Observatory Case

Maria Ptqk & Felipe G. Gil


“The people that we have collected as friends are the key, they are the heart of what we do…we keep going because we have met these people” – Felipe

When CreaTures began in 2020, we asked our colleagues to nominate transformative projects for our ‘Observatory’ (the section of the project where we map key directions in eco-social sustainability). To our delight, rather than nominate projects or art works, Felipe Gil from Zemos98 nominated his friend Maria Ptqk. In doing so, Felipe challenged us on idea of what a ‘case’ could be. Felipe and Maria helped us to understand that much of the transformational power of creative projects comes from the relationships that they create, and so this case explores what a transformative friendship looks and feels like. 

Transformative creative practice:

Fostering new relationships between people with different disciplinary backgrounds is a core part of Part of ZEMOS98’s work, and Felipe first discovered Maria when he was looking for people to invite to one of their events. Maria transformed ZEMOS98 by introducing them to different ways of understanding the world from a feminist perspective. Learning about the reproductive economy (all the care work that contributes to economic structures but isn’t ordinarily recognised, such as cleaning, and childcare) helped ZEMOS98 to deepen their practice. They recognised care not only as theoretical concept, but also an invitation to practice a different kind of ethics within the cultural sector. More recently, Maria has shared emerging ideas of ecological interconnectedness with Felipe and ZEMOS98, where humans are understood as just one species in relationship to many others, living together on a shared planer (a damaged planet that is urgently in need of regeneration).   

For Maria, Felipe and ZEMOS98 have formed part of a valued community that sustains and renews her practice. She comments:

“Sustainability is something that you tend not to see unless you lack it. Only when you feel yourself vulnerable, you realise what you need to sustain yourself. Coming back to this idea of community and networking – in the longest run that’s what supports you… Support can be material or economic, it can be political in the sense of providing a sense of purpose to what you do… Having the people around you that create value, and give meaning, then you feel that you are building something together.” – Maria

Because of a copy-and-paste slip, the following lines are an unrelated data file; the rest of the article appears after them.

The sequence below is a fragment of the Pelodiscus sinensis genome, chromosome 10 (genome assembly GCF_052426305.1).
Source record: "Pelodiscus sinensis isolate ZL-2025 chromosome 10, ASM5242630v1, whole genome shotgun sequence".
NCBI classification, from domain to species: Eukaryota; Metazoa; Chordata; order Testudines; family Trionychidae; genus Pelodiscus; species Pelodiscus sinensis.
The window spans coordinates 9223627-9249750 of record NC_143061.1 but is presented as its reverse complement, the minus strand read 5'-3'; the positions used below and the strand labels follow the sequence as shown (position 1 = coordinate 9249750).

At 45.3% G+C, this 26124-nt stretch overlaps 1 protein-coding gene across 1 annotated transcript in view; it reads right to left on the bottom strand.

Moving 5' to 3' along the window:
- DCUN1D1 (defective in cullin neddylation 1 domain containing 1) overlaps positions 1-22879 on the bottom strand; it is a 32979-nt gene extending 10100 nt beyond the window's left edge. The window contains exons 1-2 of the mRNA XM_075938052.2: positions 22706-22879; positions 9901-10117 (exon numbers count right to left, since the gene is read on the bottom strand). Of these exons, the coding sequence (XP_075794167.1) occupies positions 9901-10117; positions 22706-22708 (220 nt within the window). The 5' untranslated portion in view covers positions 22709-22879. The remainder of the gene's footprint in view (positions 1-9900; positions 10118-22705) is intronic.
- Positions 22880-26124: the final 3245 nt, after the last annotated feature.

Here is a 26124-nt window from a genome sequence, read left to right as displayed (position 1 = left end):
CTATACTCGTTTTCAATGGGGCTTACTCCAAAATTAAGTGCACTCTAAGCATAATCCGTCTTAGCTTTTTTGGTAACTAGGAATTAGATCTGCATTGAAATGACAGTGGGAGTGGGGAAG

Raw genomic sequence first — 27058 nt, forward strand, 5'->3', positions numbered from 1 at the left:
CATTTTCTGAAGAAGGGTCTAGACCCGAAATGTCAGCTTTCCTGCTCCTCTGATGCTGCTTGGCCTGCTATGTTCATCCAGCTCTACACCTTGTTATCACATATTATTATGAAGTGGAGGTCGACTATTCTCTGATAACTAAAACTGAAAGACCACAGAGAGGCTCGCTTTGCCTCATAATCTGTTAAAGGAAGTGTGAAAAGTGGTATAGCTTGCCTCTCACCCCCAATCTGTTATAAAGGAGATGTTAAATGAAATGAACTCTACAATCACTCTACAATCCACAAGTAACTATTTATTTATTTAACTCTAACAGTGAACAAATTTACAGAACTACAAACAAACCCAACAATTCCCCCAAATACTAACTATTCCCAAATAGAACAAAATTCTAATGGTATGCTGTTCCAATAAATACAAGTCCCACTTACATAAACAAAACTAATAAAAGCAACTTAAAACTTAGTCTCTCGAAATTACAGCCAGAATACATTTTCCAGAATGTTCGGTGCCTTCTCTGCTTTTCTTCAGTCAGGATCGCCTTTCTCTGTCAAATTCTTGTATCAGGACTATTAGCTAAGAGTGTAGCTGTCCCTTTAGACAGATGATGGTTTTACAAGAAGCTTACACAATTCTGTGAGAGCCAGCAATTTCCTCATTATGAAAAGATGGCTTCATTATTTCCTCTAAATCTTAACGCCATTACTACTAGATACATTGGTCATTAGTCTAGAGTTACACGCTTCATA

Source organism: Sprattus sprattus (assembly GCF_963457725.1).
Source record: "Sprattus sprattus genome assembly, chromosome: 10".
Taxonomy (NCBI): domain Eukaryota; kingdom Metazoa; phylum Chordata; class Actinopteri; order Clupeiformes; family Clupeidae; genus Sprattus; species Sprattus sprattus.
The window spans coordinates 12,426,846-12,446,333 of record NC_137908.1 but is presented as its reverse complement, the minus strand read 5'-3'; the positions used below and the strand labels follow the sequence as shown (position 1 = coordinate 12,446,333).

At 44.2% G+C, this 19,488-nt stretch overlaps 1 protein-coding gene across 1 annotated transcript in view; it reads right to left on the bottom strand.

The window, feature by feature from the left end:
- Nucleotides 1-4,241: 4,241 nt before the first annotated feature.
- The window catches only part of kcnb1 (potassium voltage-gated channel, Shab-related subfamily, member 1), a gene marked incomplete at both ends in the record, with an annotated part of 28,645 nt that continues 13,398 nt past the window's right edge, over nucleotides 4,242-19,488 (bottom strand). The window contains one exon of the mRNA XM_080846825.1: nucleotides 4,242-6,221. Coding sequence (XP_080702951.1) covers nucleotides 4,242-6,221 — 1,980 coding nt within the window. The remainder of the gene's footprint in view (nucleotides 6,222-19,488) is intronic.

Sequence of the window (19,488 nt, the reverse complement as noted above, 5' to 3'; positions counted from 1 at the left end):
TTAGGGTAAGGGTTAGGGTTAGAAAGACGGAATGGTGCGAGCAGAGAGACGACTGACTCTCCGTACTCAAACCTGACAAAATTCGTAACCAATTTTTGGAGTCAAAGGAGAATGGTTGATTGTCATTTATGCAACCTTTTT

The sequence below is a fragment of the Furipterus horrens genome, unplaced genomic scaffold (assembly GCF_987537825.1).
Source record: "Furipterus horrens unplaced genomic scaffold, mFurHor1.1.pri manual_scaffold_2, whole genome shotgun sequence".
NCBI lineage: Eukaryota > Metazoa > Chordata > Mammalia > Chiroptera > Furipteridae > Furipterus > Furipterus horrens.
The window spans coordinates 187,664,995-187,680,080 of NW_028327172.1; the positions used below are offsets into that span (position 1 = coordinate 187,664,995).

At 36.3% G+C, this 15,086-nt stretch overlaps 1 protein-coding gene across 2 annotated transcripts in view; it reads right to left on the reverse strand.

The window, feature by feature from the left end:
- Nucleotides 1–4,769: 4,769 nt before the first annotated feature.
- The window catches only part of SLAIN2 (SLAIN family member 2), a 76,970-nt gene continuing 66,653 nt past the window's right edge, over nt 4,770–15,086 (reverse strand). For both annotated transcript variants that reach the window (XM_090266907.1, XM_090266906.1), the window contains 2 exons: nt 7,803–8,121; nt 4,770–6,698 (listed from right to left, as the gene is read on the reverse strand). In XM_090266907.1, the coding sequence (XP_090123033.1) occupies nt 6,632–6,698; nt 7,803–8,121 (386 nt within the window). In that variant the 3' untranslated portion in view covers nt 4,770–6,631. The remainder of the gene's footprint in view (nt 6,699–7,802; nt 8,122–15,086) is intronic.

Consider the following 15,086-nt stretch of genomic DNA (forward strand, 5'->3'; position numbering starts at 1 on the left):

Transformative friendship, then is not only about liking or loving someone, but includes those in a shared community, who work together to shape a combined context and sense of purpose. Part of transformative friendship is also being open and critical – being able to talk to each other about what has failed and how to improve things for next time.

Connections to eco-social sustainability:

Maria’s current work explores what she calls a new “multispecies paradigm” – a necessary shift in our worldview from being completely human-centric to recognising the symbiosis between humans and all other beings on earth.

“All of us earth beings are part of a unity of life, which manifests itself in different forms. This comes from biology, but it obviously has deep philosophical implications and cultural and political implications…it’s connected to the multispecies new paradigm, to biocentrism, to ecological thought and a lot of that of course, but it also implies a shift of paradigm… for me it’s very interesting because it’s really on the edge of what is called science and what is called – whatever else – philosophy, cultural studies, whatever, art! I am attracted to that edge because it is totally unstable.” – Maria

On learning and evaluation:

In her role as a researcher, Maria has explored the impacts of creative projects. She finds the most compelling transformations happen to those involved in them. What she calls a “reverberation” doesn’t happen immediately, but might become visible long after a project, when relationships have taken time to fully mature and influences have become discernible. We might think of a stone thrown into a pond, where ‘impacts’ reach partners and collaborators first, moving on to other that they may subsequently influence. For her, the question of how to reliably record these changes to relationships is an open question:

“How can we measure that impact? I would say we have to use our imagination and our creativity as cultural practitioners to invent ways to make that visible, to invent indicators and new words. We need a new vocabulary to speak about that kind of impact… a reverberation” – Maria.

Felipe adds:

“If you put in a report “I made a new friend” it seems like homework for school… but indeed it is crucial…If we could work out how to document these things without sounding naïve…We have to change the ways that we report projects and the way that we value them.”- Felipe

In this interview, Felipe and Maria put forward a truly relational perspective. What matters is how we can think and talk about the relationships that we have. This holds true for Maria’s poetic description of the unity of life, and Felipe’s question about how to record transformative friendships. We need better ways of capturing their significance and making them visible to those in different fields or disciplines.

Learn more:

Zemos98: http://zemos98.org/

Maria Ptqk: https://www.mariaptqk.net/

Science Friction: https://www.cccb.org/en/exhibitions/file/science-friction/234907


Thanks to Maria Ptqk and Felipe G. Gil for doing the interview.


“Lately, I think Maria is leading in Spain, something that is now happily a global trend, which is: we cannot stay in the cultural sector as we were before, just producing things without [acknowledging] the ecological context we are all facing as a humanity…We need to learn a lot from many people, but Maria is one of the people that we just basically, follow”. – Felipe